PROTECT has more than 25,000 UK participants, has now been launched in the USA. Clive Ballard, et al. Evaluation of the safety and efficacy of pimavanserin versus placebo in patients with Alzheimer's disease psychosis: a phase 2, placebo-controlled, double-blind study; the Lancet Neurology, Volume 17, Issue 3. ---. Et al. Increased neural progenitors in vascular dementia. Neurobiology of Aging, Volume 32, Issue 12. ---. Et al; the dementia antipsychotic withdrawal trial: long-term follow-up of a randomised placebo-controlled trial. The Lancet Neurology, Volume 8, Issue 2. ---. Et al. Pimavanserin for patients with Parkinson's disease psychosis: a randomised, placebo-controlled phase 3 trial; the Lancet, Volume 383, Issue 9916. ---. Et al. Diagnosis and management of dementia with Lewy bodies: third report of the DLB Consortium. Neurology, Dec 2005, 65. ---. Et al. Evaluation of the safety and efficacy of pimavanserin versus placebo in patients with Alzheimer's disease psychosis: a phase 2, placebo-controlled, double-blind study.

The Lancet Neurology, Volume 17, Issue 3. ---. Et al. Impact of person-centred care training and person-centred activities on quality of life and antipsychotic use in people with dementia living in nursing homes: A cluster-randomised controlled trial. PLOS Medicine 15: e1002500. ---. Et al. Cognitive decline in Parkinson disease. Nature Reviews Neurology, volume 13. ---. Et al. Dementia prevention and care; the Lancet, Volume 390, Issue 10113. ---. Et al. Memantine for dementia in adults older than 40 years with Down's syndrome: a randomised, double-blind, placebo-controlled trial; the Lancet, Volume 379, Issue 9815. ---. Et al. Efficacy of treating pain to reduce behavioural disturbances in residents of nursing homes with dementia: cluster randomised clinical trial. BMJ 2011. ---. Et al. Sertraline or mirtazapine for depression in dementia: a randomised, double-blind, placebo-controlled trial; the Lancet, Volume 378, Issue 9789. ---. Et al. Memantine in patients with Parkinson's disease dementia or dementia with Lewy bodies: a double-blind, placebo-controlled, multicentre trial.

The Lancet Neurology, Volume 8, Issue 7. ---. Et al. Donepezil for the Treatment of Agitation in Alzheimer's Disease. N Engl J Med 2007. ---. Et al. Putting brain training to the test. Nature, volume 465. ---. Et al. Alzheimer's disease; the Lancet, Volume 377, Issue 9770. ---. Et al. Neuroleptic drugs in dementia: benefits and harm. Nature Reviews, Neuroscience volume 7. Ellee Seymour (12 October 2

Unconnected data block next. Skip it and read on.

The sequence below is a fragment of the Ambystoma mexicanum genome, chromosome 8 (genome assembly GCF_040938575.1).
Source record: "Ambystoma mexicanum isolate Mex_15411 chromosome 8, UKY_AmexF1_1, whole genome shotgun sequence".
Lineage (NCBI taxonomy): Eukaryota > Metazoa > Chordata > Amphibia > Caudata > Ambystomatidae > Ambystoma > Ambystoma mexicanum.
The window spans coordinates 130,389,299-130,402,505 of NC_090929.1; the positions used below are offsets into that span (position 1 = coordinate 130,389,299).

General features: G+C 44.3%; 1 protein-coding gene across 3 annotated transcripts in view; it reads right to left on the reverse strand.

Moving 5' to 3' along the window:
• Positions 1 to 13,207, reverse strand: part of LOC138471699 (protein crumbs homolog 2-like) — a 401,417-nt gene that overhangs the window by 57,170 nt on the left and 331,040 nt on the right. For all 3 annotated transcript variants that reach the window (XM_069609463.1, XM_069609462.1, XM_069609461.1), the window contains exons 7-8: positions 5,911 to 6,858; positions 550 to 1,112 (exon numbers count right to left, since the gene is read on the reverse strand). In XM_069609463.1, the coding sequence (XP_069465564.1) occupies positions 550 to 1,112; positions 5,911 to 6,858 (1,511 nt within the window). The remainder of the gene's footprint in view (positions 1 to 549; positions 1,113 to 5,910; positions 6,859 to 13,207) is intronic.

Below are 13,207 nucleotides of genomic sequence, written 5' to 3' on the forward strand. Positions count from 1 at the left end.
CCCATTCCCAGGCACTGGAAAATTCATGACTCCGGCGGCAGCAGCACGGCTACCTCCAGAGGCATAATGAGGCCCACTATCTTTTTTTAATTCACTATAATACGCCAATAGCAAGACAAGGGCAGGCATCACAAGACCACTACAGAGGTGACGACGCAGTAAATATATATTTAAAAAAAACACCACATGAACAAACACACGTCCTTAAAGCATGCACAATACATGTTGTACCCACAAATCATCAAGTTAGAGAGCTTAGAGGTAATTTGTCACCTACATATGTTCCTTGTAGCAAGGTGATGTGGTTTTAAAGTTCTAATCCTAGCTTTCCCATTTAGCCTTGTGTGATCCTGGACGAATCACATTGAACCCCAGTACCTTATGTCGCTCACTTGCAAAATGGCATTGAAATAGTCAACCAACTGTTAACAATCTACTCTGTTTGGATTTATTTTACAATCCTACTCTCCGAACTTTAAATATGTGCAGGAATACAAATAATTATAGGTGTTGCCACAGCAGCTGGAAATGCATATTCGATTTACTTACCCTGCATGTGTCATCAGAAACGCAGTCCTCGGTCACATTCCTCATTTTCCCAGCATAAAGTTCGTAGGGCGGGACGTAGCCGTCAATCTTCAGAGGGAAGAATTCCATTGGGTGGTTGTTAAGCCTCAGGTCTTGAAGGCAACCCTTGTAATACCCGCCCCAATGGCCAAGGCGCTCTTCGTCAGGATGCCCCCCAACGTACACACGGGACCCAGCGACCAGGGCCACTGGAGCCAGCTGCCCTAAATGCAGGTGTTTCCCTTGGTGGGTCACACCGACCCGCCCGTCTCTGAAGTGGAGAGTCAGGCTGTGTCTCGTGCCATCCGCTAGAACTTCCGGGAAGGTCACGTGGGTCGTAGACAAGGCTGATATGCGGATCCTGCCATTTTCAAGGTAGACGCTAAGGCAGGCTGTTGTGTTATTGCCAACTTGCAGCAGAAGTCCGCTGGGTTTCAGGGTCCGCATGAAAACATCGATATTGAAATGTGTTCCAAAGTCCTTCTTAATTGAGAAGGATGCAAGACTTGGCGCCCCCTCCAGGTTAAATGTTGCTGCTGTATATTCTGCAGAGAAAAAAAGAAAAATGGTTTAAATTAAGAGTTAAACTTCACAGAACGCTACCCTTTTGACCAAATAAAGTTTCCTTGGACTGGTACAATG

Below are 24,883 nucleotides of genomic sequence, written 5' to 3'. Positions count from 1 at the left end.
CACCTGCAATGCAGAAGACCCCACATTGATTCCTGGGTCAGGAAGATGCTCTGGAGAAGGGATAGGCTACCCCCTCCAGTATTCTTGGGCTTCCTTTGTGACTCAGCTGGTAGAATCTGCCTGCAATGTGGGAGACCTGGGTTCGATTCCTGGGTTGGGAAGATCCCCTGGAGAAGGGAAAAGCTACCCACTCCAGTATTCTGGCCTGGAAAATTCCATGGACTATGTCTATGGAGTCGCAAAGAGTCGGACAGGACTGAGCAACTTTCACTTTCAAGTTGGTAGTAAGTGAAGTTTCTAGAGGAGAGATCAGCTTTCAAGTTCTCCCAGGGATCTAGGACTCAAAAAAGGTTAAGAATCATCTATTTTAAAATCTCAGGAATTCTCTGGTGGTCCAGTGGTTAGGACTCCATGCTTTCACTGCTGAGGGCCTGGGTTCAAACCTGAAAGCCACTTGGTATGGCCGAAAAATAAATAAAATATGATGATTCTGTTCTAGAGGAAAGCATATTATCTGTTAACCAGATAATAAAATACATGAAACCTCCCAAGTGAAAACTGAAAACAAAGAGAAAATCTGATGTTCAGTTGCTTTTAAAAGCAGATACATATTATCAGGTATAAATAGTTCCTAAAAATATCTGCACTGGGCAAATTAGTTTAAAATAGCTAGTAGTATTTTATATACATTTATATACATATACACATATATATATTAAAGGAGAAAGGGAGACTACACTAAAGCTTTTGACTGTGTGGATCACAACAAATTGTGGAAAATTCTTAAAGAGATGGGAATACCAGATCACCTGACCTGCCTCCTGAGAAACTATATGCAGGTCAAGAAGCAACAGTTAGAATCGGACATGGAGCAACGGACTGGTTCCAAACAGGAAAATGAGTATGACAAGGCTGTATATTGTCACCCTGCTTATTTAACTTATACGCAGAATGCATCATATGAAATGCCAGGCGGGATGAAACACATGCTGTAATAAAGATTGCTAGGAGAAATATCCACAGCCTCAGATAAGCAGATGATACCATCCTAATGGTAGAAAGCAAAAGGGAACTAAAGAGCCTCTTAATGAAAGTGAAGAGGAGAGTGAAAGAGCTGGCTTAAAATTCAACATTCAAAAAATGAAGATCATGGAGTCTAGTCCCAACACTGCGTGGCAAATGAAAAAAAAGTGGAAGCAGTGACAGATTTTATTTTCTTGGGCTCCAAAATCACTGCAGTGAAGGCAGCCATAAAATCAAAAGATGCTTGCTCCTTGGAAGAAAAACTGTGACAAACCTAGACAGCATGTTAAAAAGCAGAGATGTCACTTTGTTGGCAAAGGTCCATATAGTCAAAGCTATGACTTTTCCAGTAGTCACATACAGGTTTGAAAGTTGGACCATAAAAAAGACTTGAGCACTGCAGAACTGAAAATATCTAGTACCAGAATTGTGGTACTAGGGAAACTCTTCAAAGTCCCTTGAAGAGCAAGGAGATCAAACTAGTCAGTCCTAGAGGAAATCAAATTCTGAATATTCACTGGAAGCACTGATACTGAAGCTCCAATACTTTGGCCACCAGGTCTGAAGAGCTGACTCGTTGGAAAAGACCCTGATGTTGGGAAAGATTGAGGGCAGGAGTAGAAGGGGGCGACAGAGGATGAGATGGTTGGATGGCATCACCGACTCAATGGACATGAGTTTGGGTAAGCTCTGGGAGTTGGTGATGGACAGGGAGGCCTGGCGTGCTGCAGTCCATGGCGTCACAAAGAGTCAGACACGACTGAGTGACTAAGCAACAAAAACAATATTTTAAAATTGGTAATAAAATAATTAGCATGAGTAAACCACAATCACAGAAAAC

Red panda

The red panda is a mammal native to the eastern Himalayas and southwestern China. It is listed as Endangered on the IUCN Red List because the wild population is estimated at fewer than 10,000 mature individuals and continues to decline due to habitat loss and fragmentation and inbreeding depression. Despite its name, it is not related to the giant panda; the red panda has reddish-brown fur, a long, shaggy tail, a waddling gait due to its shorter front legs. It is arboreal and feeds on bamboo, but eats eggs and insects, it is a solitary animal active from dusk to dawn, is sedentary during the day. It is called the lesser panda, the red bear-cat, the red cat-bear; the red panda is the only living member of the family Ailuridae. It has been placed in the raccoon and bear families, but the results of phylogenetic analysis provide strong support for its taxonomic classification in its own family, part of the superfamily Musteloidea, along with the weasel and skunk families. Traditionally it was thought to consist of two subspecies.

However, results of genetic analysis indicate that there are two distinct red panda species, which genetically diverged 0.22 million years ago. The red panda has long, reddish-brown fur on the upper parts, blackish fur on the lower parts, a light face with tear markings and white badges similar to those of a raccoon, but each individual can have distinctive markings, its skull is roundish with medium-sized upright ears, its nose is black, its eyes are blackish. Its teeth are robust, its long, bushy tail with six alternating transverse ochre rings provide balance and excellent camouflage in a habitat with moss- and lichen-covered trees. The legs are short with thick fur on the soles of the paws; this fur serves as thermal insulation on snow-covered or icy surfaces and conceals scent glands, which are present on the anus. The head and body length of a red panda measures 50 to 64 cm, its tail is 28 to 59 cm long. Males weigh females 3 to 6.0 kg. The red panda is specialized as a bamboo feeder with strong and sharp semi-retractile claws standing inward for grasping narrow tree branches and fruit.